Reducing Remediation Rates by Using Multiple Measures for Course Placement Decisions
Posted on 02.19.2015
Each year, more than two-thirds of students entering public two-year colleges in the United States are required to take one or more remedial classes before they can enroll in courses that carry college credit. While remedial classes are intended to ensure students’ success in college, they are often an unnecessary or even self-defeating step — slowing student progress toward postsecondary goals or leading students to give up completely.
Low completion rates are a huge concern for community college leaders, says WestEd Senior Research Associate Kathy Reeves Bracco, because of the hefty costs in time and resources for both students and colleges. “Currently, many states are reevaluating their college readiness and college course placement policies in light of the Common Core State Standards,” Bracco says. “This reassessment has created good opportunities to investigate what’s working and what is not.”
Bracco is part of the WestEd team evaluating Core to College, a three-year, multistate initiative aimed at bringing together personnel from K–12 and postsecondary education systems in each state to improve college enrollment and success rates in the era of Common Core. As evaluator, WestEd is helping states make informed policy and practice decisions by documenting their efforts to improve students’ college readiness and success; facilitating cross-state dialogue on successful strategies and ongoing challenges; and aggregating and disseminating the latest research on timely issues.
The evaluation team has recently carefully reexamined one of those issues: how community colleges can improve course placement decisions for incoming students. “Currently, 92 percent of the nation’s community colleges assign students to remedial classes based on the results of a single standardized placement test,” Bracco says. “But the research shows that these tests can have high rates of ‘severe error,’ particularly when used as the sole basis for course placement.”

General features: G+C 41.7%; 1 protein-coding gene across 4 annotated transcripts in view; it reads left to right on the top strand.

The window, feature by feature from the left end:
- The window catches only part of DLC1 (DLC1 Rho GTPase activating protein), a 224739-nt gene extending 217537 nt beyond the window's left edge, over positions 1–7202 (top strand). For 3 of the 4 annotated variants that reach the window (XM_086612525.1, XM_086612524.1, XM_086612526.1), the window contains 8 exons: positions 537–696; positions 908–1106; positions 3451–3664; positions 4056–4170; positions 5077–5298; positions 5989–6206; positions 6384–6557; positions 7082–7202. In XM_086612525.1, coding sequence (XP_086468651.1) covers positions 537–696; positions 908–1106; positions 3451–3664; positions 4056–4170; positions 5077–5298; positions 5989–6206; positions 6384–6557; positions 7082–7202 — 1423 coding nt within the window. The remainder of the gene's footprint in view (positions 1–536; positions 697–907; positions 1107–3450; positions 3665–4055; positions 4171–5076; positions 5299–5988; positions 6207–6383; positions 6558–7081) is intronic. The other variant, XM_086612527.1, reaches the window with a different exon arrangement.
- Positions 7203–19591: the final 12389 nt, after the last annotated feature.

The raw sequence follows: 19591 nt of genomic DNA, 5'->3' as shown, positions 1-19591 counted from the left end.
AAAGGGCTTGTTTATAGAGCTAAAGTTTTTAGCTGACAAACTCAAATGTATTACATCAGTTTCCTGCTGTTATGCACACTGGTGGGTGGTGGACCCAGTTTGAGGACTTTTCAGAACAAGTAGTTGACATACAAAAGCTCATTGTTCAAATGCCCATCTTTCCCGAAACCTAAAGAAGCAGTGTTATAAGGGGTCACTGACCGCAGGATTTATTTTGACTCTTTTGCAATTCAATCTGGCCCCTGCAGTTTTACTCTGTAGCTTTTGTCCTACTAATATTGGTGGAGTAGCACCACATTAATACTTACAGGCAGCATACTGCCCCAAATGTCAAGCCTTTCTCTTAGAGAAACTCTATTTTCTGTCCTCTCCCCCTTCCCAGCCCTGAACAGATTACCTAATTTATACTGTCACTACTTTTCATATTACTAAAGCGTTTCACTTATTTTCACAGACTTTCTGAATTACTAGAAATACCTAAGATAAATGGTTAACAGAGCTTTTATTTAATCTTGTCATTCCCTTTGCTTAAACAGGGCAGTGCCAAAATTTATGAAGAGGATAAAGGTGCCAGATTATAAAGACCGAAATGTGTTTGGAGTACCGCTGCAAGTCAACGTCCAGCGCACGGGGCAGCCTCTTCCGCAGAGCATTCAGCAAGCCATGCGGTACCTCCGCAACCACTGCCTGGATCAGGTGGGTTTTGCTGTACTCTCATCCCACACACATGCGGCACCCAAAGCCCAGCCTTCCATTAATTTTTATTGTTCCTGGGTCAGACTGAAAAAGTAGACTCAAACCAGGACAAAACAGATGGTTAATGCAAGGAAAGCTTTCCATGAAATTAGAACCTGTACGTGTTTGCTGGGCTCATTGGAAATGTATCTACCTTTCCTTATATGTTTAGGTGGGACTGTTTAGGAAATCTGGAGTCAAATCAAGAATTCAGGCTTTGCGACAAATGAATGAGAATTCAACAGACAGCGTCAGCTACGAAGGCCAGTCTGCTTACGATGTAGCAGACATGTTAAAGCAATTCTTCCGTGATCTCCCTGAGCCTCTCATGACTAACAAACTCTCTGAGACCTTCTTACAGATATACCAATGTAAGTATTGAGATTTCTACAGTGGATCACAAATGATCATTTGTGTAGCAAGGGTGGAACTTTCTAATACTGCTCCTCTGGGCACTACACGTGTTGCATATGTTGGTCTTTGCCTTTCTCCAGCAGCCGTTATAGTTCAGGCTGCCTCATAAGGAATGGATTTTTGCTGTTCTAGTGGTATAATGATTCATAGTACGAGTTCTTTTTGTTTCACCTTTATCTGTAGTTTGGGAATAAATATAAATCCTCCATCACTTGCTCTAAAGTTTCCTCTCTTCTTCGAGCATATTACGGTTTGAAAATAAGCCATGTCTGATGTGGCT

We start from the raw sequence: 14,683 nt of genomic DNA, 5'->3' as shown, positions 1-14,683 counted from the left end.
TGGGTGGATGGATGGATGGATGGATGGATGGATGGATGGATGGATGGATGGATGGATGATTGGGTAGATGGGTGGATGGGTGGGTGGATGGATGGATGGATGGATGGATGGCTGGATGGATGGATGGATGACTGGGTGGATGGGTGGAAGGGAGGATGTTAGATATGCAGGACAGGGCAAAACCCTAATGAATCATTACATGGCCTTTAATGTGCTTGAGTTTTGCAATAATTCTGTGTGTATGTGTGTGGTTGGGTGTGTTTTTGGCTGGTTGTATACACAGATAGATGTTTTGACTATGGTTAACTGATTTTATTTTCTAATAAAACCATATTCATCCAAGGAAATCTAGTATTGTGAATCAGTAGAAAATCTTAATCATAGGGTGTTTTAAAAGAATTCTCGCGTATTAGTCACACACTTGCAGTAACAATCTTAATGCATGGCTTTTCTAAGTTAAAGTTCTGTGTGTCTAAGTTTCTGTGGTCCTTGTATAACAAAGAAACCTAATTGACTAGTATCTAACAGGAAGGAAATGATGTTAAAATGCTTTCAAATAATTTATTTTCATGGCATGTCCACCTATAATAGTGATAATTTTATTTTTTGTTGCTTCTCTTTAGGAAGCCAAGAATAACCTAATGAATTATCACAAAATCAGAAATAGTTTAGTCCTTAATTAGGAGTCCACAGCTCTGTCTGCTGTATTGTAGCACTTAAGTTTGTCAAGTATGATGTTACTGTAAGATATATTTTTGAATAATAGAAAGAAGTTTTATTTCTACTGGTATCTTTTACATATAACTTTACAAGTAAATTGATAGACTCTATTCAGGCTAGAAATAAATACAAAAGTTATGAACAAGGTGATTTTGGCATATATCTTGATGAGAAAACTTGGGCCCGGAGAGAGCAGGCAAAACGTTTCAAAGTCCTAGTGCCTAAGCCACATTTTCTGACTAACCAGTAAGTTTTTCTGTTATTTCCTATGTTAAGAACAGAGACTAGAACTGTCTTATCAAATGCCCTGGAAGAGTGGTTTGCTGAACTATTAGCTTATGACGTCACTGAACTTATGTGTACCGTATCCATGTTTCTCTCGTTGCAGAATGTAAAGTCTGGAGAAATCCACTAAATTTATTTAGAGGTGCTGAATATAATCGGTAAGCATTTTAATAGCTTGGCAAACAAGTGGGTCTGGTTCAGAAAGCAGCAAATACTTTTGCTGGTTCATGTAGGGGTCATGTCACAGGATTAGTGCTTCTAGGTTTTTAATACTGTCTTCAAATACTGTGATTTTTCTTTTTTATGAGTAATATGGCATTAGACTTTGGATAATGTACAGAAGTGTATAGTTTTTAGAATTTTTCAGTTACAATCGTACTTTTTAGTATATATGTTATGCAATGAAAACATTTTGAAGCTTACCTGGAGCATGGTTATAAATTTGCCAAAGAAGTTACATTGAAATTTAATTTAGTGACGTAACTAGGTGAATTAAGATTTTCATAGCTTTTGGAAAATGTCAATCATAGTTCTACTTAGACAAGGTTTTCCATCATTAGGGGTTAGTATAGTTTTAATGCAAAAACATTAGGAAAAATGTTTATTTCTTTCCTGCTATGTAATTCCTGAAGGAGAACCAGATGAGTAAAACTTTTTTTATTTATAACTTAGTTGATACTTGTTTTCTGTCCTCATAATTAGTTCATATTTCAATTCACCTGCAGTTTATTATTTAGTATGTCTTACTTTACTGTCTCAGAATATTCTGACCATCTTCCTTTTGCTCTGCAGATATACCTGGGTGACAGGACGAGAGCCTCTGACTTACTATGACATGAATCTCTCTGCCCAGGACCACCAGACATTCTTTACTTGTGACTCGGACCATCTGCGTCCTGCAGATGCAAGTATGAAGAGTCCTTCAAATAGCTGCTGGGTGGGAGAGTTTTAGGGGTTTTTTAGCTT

As one means to improve college persistence rates, several Core to College states are implementing or testing the use of multiple measures — such as high school GPA or grades in core high school courses, instead of, or in addition to, a placement test — for making decisions on course placement. According to one recent study, for example, using multiple measures can reduce the remediation rate by 8 to 12 percent, while maintaining or increasing rates of success in college-level courses.
In its latest evaluation report, Core to College Evaluation: Exploring the Use of Multiple Measures for Placement into College-Level Courses, WestEd documented the progress of seven Core to College states — Colorado, Florida, Hawaii, Massachusetts, North Carolina, Tennessee, and Washington — that are implementing various multiple-measures approaches to improve course placement decisions. The report includes a detailed case study of North Carolina, which is addressing college placement and completion challenges similar to those faced by many other states.
North Carolina: “Hard to argue with our own data”
Leaders of the North Carolina Community College System (NCCCS) had become increasingly concerned that the system’s reliance on standardized test scores alone was resulting in the majority of its students being placed into remediation — at significant cost to both the students and the system. So, in 2011, North Carolina contracted with the Community College Research Center (CCRC) to find better alternatives.
The results of that study were sobering. The research revealed that NCCCS’s current approach was leading to approximately one-third of its students being severely misplaced — a number that would have been cut in half by using high school GPA for placement decisions. “These were our students,” says John Denning, the State Director of K–12 and Postsecondary Alignment Initiatives at the time of the study, “and it was hard to argue with our own data.”
Prompted by these findings, North Carolina established a hierarchy of measures that looked first at students’ high school GPA to determine whether they would be placed into remedial or college-level courses. Kirby H. Moore, the admissions director at Mitchell Community College in Statesville, North Carolina, says GPA has quickly proven to be a better predictor of performance in credit-bearing classes than traditional placement tests. “We found that we had previously been putting a lot of students in lower-level courses who didn’t need to be there,” says Moore.